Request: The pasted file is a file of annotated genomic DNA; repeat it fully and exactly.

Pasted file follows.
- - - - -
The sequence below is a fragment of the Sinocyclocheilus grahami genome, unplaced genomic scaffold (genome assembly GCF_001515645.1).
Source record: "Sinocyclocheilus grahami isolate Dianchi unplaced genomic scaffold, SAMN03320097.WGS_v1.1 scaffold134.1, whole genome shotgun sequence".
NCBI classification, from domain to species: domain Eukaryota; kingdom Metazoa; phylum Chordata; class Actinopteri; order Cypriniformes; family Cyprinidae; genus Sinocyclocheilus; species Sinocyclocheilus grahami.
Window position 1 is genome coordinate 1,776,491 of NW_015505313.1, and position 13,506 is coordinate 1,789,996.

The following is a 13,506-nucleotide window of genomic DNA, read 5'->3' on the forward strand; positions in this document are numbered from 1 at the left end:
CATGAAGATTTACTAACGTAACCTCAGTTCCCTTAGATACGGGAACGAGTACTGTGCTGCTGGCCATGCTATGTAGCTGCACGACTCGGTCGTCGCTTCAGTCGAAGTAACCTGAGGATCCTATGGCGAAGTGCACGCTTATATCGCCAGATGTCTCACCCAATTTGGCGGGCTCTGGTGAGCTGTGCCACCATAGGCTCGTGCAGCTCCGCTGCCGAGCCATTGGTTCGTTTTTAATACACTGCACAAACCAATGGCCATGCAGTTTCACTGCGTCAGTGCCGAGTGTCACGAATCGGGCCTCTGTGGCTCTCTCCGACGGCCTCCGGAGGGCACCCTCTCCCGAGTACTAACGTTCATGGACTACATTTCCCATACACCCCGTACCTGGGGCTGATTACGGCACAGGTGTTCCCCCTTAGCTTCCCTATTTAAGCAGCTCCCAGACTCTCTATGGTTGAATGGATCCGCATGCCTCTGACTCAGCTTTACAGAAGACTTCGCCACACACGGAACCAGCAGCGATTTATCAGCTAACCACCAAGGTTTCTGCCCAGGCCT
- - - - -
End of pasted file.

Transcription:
The sequence below is a fragment of the Sinocyclocheilus grahami genome, unplaced genomic scaffold (genome assembly GCF_001515645.1).
Source record: "Sinocyclocheilus grahami isolate Dianchi unplaced genomic scaffold, SAMN03320097.WGS_v1.1 scaffold134.1, whole genome shotgun sequence".
NCBI classification, from domain to species: domain Eukaryota; kingdom Metazoa; phylum Chordata; class Actinopteri; order Cypriniformes; family Cyprinidae; genus Sinocyclocheilus; species Sinocyclocheilus grahami.
Window position 1 is genome coordinate 1,776,491 of NW_015505313.1, and position 13,506 is coordinate 1,789,996.

The following is a 13,506-nucleotide window of genomic DNA, read 5'->3' on the forward strand; positions in this document are numbered from 1 at the left end:
CATGAAGATTTACTAACGTAACCTCAGTTCCCTTAGATACGGGAACGAGTACTGTGCTGCTGGCCATGCTATGTAGCTGCACGACTCGGTCGTCGCTTCAGTCGAAGTAACCTGAGGATCCTATGGCGAAGTGCACGCTTATATCGCCAGATGTCTCACCCAATTTGGCGGGCTCTGGTGAGCTGTGCCACCATAGGCTCGTGCAGCTCCGCTGCCGAGCCATTGGTTCGTTTTTAATACACTGCACAAACCAATGGCCATGCAGTTTCACTGCGTCAGTGCCGAGTGTCACGAATCGGGCCTCTGTGGCTCTCTCCGACGGCCTCCGGAGGGCACCCTCTCCCGAGTACTAACGTTCATGGACTACATTTCCCATACACCCCGTACCTGGGGCTGATTACGGCACAGGTGTTCCCCCTTAGCTTCCCTATTTAAGCAGCTCCCAGACTCTCTATGGTTGAATGGATCCGCATGCCTCTGACTCAGCTTTACAGAAGACTTCGCCACACACGGAACCAGCAGCGATTTATCAGCTAACCACCAAGGTTTCTGCCCAGGCCT